– Earlier I mentioned «Terminus», which ends the album on a superb way, both due to its great structures (really well-developed) as for its feeling, it gives the feeling its the end of a journey, of a dream. It’s like the awakening and, as with your previous releases, it leaves you wondering what would be the next. Is the order of the tracklist something you really care for? As all your albums end on a great way, like leaving a door open, like it’s not just the end, but also the beginning of something else.

Most importantly, we needed to have an introduction and a good bye. But when that was in order, it still wasn’t just a matter of having good material on both sides of the vinyl, it also needed to work as an album – a coherent piece of music. So it’s not just ten songs that randomly made sense together. It’s very thought through from beginning to end.


– The first track you have released off this new opus is «It Stretches the Hollow», which is a great description of this whole album, of its wide spectrum and great ambition. Why did you pick this song?

It felt like a good mix between the old and the new. Something that wasn’t too experimental or too safe.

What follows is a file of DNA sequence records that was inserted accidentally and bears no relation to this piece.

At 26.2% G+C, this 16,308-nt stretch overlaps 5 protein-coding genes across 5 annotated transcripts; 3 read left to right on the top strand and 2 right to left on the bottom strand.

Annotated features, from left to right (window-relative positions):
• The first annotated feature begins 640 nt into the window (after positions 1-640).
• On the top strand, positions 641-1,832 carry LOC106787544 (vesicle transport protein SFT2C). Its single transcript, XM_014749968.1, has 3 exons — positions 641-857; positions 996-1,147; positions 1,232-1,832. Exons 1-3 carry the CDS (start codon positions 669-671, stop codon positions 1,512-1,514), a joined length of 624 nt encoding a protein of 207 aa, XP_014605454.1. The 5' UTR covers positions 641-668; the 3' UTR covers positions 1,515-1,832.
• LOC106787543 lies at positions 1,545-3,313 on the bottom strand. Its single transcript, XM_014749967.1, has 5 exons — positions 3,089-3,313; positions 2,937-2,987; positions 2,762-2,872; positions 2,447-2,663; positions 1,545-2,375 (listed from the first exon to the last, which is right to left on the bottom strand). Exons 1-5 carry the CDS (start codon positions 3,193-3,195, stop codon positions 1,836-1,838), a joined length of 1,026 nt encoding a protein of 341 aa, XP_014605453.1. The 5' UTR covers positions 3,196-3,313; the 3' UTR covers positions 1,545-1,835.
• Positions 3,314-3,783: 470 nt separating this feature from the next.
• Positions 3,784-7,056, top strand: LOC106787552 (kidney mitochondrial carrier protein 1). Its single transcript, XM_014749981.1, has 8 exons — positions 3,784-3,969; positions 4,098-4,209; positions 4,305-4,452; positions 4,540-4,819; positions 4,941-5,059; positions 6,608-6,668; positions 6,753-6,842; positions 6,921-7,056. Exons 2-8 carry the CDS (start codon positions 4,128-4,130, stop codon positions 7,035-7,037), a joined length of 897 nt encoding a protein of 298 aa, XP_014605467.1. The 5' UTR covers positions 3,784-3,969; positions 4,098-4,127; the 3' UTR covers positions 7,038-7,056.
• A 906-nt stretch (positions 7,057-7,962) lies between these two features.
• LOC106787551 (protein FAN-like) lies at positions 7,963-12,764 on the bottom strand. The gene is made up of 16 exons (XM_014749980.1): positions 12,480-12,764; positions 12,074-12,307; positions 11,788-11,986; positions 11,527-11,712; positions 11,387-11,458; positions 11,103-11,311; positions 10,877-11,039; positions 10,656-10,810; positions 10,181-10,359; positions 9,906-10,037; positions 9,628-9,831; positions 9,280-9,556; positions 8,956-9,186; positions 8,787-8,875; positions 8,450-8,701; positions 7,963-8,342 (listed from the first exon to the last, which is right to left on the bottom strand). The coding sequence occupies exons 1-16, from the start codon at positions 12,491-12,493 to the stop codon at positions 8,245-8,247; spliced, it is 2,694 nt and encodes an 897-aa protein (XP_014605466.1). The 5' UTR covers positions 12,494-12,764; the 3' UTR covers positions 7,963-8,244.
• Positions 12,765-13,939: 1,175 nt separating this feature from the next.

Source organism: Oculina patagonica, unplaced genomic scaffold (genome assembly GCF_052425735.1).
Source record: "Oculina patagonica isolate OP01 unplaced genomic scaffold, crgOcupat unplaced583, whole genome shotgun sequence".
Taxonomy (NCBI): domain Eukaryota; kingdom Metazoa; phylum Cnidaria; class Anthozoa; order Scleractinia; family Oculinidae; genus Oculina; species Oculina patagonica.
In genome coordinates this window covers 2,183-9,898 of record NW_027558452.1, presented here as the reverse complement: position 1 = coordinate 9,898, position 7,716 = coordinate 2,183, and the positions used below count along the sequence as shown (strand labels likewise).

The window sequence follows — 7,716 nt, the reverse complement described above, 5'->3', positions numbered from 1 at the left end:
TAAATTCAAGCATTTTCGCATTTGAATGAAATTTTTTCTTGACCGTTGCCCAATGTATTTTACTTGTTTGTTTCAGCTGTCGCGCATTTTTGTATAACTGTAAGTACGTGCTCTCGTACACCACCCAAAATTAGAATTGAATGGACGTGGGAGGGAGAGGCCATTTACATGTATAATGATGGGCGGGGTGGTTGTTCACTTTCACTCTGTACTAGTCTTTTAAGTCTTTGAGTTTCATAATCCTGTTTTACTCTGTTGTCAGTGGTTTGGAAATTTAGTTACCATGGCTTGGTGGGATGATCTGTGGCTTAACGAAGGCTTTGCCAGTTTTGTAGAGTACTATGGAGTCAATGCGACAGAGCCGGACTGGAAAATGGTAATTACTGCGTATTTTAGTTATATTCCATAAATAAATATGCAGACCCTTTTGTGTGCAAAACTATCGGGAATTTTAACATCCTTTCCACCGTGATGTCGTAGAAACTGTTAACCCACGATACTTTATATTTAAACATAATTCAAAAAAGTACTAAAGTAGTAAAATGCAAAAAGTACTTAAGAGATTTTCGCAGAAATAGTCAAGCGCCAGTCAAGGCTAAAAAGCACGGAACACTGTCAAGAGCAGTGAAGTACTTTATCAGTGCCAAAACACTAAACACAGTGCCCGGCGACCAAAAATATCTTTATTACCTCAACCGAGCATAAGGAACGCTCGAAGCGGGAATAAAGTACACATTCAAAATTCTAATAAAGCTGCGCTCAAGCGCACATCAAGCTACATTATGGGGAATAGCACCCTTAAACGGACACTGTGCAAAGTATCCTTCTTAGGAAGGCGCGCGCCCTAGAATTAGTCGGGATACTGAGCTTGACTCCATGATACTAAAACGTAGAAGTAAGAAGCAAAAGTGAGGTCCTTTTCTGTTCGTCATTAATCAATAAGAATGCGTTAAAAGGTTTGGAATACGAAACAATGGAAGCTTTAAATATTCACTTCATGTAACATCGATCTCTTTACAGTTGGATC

– On the other hand, this new opus, as your EP, has been produced by Fred Estby, while your debut was produced by Nicke Andersson, two veterans. How has the whole process go with this second release with him? And how different it was compared to your debut album? As that one was recorded in just a few days, with no second takes.

I can assure you that there were second takes on the first album.. But the vocals were pretty much sung in one take. Working with Fred and Nicke isn’t so different. They have a similar workflow and taste in sound and music. So no overusing the digital tools and triggering drums. Sure, it took us a while longer compared to Sleepers. But there was more to the songs this time. Naturally we needed some extra days.


– All this about «Sweven» being said; how could you describe it in just 3 words?

Unorthodox Gangsta Rap


– And finally, what are now your near-future plans?

A short tour now in march and then some shows here in Sweden. There is some talk about future stuff, but that’s all I can say right now.


– That’s all, thank you once more for answering our questions. If you want to add some final words; feel free to do it.

It was my pleasure. Thanks for the interview! // Robba


Tania Giménez

Deja una respuesta

Tu dirección de correo electrónico no será publicada.

Highslide for Wordpress Plugin